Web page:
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The Communion of Saints


The final description that The Apostles' Creed gives of the Church is that it is a communion of saints. The Church, very simply, is Christians in fellowship with the Lord and with one another.

Paul does not use the word "communion" in 1 Corinthians 1:2 but he does use the word "saints". He says that the Corinthians are called to be holy, or called to be saints, together with all those everywhere who call on the name of our Lord Jesus Christ--their Lord and ours. There is a togetherness of the people of God, a common union among all the saints, by virtue of our relationship to Jesus Christ as Lord.

Furthermore, there are two aspects to this communion. We have fellowship with saints below and saint above. That is to say, when we become Christians, there is a mystical union, not only between each believer and every other believer on earth, but also with those believers who have already gone on to be with the Lord. The writer to the Hebrews says:
But you have come to Mount Zion and to the city of the living God, the heavenly Jerusalem, to an innumerable company of angels, to the general assembly and church of the firstborn who are registered in heaven, to God the Judge of all, to the spirits of just men made perfect, to Jesus the Mediator of the new covenant, and to the blood of sprinkling that speaks better things than that of Abel.(Hebrews 12:22-24)
There is, even now, a wonderful fellowship between the saints here on earth and those in heaven. Furthermore, one day that fellowship will be fully actualised when we are all together with the Lord. Nonetheless, as some unknown poet put it: "To dwell above with saints I love, to me that will be glory. To dwell below with saints I know, well that's another story."

Actualising our fellowship here on earth can be a difficult matter. Can we say that we have truly "devoted ourselves to the fellowship" just as the first disciples did in Jerusalem? (See Acts 2:42.) That word for fellowship, koinonia in the Greek, means sharing in common. And look at what those first believers shared in common:
All the believers were together and had everything in common. Selling their possessions and goods, they gave to anyone as he had need. (Acts 2:44-45)
Why is fellowship with other Christians important? Well, let's think about this. When babies are born we know they will die without human companionship. Even if they have all the nutrients needed to sustain life, babies die without human touch. Or to use another analogy: remove one burning coal from a charcoal grill with other burning coals and soon its light and heat will dissipate. 

Christians are called by the Lord to be together, to share in common, because we need each other. Apart from such fellowship, Christians wither in their discipleship.

But what about "saints," why do we confess belief in the communion of saints? As we have seen already, to be holy means to be set apart for service to the Lord. "Saint" is just a variation on the Greek word for holy. Thus, saints are those set apart to belong to God in Jesus Christ. Just as the elements of bread and wine in Holy Communion remind us of Jesus, so the whole communion of saints is to act as a witness to Christ.

A young child, seeing depictions of famous saints in the stained glass windows at church once gave this marvellous definition: a saint is someone through whom the light shines. How true that is. All believers in Jesus are saints through whom the light of God shines.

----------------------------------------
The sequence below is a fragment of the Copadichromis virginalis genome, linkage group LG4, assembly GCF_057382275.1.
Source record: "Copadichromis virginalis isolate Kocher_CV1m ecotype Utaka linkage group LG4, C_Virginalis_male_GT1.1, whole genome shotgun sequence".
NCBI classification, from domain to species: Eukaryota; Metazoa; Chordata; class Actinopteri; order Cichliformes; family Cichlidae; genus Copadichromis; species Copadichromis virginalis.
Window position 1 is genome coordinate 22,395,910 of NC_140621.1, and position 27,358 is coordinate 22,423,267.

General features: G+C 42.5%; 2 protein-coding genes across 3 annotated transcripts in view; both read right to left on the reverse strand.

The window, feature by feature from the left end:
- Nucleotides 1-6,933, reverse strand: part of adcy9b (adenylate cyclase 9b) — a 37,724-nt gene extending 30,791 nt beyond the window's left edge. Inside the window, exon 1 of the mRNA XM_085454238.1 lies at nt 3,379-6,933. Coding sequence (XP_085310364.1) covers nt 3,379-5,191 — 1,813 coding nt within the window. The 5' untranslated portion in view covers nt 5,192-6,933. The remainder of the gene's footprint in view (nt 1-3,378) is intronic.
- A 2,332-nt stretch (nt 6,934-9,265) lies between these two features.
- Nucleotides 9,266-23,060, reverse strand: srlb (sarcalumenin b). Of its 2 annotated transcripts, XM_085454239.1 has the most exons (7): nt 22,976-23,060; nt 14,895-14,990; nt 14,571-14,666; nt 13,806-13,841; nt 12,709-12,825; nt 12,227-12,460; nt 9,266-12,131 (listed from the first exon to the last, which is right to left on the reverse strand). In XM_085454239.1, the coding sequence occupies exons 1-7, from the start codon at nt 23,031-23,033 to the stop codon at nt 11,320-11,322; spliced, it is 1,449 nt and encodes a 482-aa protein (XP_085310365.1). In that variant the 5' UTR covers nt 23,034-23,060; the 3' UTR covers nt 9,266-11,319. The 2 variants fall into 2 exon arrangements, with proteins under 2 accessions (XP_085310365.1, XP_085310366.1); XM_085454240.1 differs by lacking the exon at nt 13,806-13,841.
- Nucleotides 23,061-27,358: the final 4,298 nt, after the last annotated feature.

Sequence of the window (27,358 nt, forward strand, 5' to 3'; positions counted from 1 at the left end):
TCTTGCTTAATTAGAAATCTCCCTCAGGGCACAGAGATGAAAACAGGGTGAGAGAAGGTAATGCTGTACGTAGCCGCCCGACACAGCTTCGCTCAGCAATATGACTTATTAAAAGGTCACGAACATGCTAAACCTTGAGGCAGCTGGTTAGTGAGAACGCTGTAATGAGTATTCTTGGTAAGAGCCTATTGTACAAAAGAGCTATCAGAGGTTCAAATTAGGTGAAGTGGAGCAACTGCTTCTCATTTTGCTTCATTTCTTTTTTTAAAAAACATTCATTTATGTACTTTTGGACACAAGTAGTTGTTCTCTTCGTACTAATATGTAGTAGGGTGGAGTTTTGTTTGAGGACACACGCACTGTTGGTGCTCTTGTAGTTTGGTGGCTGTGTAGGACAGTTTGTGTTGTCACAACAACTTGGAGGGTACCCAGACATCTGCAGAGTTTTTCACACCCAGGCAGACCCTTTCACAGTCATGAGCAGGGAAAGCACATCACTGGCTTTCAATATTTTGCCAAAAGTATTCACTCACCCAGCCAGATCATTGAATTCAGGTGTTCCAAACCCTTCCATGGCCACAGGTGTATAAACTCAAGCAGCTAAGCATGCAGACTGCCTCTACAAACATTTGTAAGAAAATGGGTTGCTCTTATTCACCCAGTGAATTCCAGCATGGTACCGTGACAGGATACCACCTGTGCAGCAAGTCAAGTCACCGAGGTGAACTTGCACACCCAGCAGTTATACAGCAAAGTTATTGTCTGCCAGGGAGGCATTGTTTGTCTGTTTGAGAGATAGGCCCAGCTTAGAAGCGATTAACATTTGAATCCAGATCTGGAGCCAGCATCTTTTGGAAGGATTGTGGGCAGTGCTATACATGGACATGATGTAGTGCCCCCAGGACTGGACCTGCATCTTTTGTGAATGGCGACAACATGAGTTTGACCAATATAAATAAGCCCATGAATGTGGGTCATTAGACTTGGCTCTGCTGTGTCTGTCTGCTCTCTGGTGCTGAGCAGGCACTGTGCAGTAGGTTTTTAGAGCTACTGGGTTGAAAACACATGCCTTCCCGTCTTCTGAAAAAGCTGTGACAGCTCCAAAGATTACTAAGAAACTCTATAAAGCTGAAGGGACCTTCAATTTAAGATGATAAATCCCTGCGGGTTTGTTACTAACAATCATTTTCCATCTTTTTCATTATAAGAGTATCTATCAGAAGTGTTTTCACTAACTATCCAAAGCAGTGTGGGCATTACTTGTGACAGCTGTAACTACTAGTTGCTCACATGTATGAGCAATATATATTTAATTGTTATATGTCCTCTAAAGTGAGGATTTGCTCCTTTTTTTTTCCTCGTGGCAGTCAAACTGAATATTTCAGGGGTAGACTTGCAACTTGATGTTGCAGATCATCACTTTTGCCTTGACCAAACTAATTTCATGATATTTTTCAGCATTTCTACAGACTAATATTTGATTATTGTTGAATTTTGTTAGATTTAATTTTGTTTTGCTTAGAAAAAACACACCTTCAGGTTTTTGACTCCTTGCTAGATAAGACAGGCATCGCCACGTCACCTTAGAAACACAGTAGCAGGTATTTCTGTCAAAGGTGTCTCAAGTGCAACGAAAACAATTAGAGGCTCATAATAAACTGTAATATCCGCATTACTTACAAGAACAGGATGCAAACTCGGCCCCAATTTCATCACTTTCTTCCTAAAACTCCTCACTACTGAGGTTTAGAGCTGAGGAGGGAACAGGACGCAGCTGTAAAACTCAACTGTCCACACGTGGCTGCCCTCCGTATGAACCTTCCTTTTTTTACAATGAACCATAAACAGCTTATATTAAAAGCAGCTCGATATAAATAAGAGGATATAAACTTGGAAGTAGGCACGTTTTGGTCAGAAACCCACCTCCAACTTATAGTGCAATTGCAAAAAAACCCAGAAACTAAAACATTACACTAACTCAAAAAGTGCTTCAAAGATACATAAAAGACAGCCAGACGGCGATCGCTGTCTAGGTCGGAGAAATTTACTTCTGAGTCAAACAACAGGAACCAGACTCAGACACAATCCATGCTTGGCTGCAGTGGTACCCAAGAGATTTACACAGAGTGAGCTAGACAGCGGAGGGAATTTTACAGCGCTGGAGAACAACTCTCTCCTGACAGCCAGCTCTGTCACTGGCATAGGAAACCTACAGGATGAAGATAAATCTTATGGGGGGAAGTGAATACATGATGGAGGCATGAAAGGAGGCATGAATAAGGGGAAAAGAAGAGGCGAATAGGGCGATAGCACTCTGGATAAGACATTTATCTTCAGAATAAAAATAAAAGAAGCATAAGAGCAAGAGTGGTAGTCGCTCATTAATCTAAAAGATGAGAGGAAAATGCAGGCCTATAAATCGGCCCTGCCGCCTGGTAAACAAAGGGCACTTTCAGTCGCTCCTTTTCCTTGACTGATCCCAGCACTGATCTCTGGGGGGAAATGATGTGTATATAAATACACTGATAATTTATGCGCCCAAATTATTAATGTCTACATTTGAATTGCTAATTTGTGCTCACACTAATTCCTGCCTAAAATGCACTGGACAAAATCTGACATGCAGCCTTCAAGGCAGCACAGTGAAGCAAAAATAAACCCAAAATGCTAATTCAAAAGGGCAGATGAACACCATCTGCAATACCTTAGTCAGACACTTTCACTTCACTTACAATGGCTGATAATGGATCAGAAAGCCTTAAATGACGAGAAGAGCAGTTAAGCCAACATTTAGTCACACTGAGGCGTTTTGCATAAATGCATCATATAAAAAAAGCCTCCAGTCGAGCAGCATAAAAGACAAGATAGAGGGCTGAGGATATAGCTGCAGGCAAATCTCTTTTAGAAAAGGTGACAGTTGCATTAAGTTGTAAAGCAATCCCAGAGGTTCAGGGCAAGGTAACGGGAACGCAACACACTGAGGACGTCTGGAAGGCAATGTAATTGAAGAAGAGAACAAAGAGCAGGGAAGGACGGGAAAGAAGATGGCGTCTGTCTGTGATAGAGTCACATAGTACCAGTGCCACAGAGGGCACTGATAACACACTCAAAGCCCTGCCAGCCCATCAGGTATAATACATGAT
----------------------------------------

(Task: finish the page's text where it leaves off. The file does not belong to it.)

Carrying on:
Stuart Briscoe has defined sainthood this way: "A saint is a very ordinary person who, recognising his or her sin--overt and gross or covert and respectable--has come to the point of repentance and faith in the Lord Jesus, has sensed His call to belong to Him and to publicly identify with Him, and has become part of the family of believers."

I think that all too often in the past we have had the wrong picture of sainthood. The fifth century Christian, Simeon Stylites, lived for thirty years on a pillar about sixty feet high. That was how he sought to maintain his holiness. Deeply impressed by this example, Anatole of France desired to emulate Simeon. Not being able to secure a pillar, he improvised by placing a chair on the kitchen table in his home. There he arrayed himself in a simple garment, intending to spend the rest of his days in holy contemplation and prayer. The cook and the rest of the family did not see eye to eye with Anatole and altogether missed the sublimity of his intentions. They succeeded in making life so miserable for Anatole that he discontinued his project. He wrote, "I soon perceived that it is a very difficult thing to be a saint while living with your own family! I saw why Simeon Stylites and Brother Jerome went into the desert."

It is a difficult thing to be a saint while living with one's family and going to work everyday, and living a normal, ordinary life. But that is what God calls us to do. Not only that, God promises to give us the power to live out his calling upon our lives right where we are. 

I like this poem written by a simple nineteen year old servant girl who worked many hours everyday at household chores....

Lord of all pots and pans and things
since I've no time to be
a saint by doing lovely deeds
or watching late with Thee,
or dreaming in the dawnlight
or storming Heaven's gates,
make me a saint by getting meals
and washing up the plates!

Although I may have Martha hands,
I have a Mary mind;
so when I black the boots or shoes,
Thy sandals, Lord, I find!
I think of how they trod the earth
Each time I scrub the floor.

Accept this meditation, Lord;
I haven't time for more.

Warm all the kitchen with Thy love,
And light it with Thy peace.
Forgive me all my worrying
And make all grumbling cease.
Thou who didst love to give men food
in room or by the sea,
accept this service that I do,
I do it unto Thee.

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